Business

RSS Feed
NPR

Chuck Foley, Co-Created Twister, Dies At 82

Charles "Chuck" Foley and his business partner Neil Rabens invented the game for Milton Bradley in 1966. Twister is now manufactured by Hasbro Inc., and the company says it remains a top seller.
NPR

Will A Health Insurer Sponsor The Next 'Jackass' Movie?

Soon, all Americans will have to buy health insurance or pay a fine. This sounds like a marketer's dream. But when the product you're selling is health insurance, there are some pitfalls.
NPR

Report: Microsoft Helped NSA, FBI Get Around Encryption

The latest Guardian report on U.S. electronic surveillance says the company granted accesses to email and chat services.
WAMU 88.5

Dr. Sid Wolfe: Consumer Health Advocate

Dr. Sid Wolfe on the effort to ensure the safety of prescription drugs and his 40-year career as a consumer health advocate.

NPR

Bernanke's Comments Give Stocks A Lift

Stocks surged Thursday after the chief of the Federal Reserve sent signals that the central bank wasn't in a hurry to stop helping the economy. In early afternoon trading, key U.S. indexes were up about 1 percent.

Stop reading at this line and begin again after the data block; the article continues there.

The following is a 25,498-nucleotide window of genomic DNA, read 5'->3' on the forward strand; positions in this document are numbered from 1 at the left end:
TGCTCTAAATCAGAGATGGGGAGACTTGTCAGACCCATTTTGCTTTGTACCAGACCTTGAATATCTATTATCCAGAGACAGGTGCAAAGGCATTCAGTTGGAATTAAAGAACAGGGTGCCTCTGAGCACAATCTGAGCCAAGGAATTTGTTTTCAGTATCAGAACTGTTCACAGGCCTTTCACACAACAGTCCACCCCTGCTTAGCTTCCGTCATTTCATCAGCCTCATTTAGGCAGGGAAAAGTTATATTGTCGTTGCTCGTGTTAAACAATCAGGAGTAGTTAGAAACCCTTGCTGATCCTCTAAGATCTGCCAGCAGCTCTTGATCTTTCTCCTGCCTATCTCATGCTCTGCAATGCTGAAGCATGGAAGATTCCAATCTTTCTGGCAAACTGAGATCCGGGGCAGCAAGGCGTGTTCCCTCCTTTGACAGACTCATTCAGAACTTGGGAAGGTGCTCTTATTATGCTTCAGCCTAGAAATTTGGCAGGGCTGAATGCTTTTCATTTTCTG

NPR

Jobless Claims Rose Last Week

The increase — of 16,000 claims — may be mostly due to seasonal shutdowns of auto plants, which are retooling.
WAMU 88.5

Friday News Roundup - Domestic

House Republicans overwhelmingly resist comprehensive immigration overhaul. President Barack Obama's nominee to head the FBI answers questions about domestic surveillance. And the Boston Marathon bombing suspect pleads not guilty. A panel of journalists joins Diane for analysis of the week's top domestic news stories.

NPR

Senator Express Concerns About Smithfield Foods Merger

Smithfield CEO Larry Pope tried to reassure lawmakers that the sale of his Virginia based company will not mean a transfer of jobs to China or a reduction in food safety. He appeared before lawmakers on the Senate Agriculture Committee on Wednesday.
NPR

Business News

David Greene has business news.
NPR

Wal-Mart Fumes Over D.C. Council Wage Vote

Over the strong objections of Wal-Mart, the City Council in Washington D.C. has approved a bill that would require some large retailers to pay workers a minimum of $12.50 an hour. The city's minimum wage is $8.25. Wal-Mart has threatened to scrap plans to open three stores in the city if the measure is signed by the mayor and becomes law. Patrick Madden of member station WAMU reports.

Pages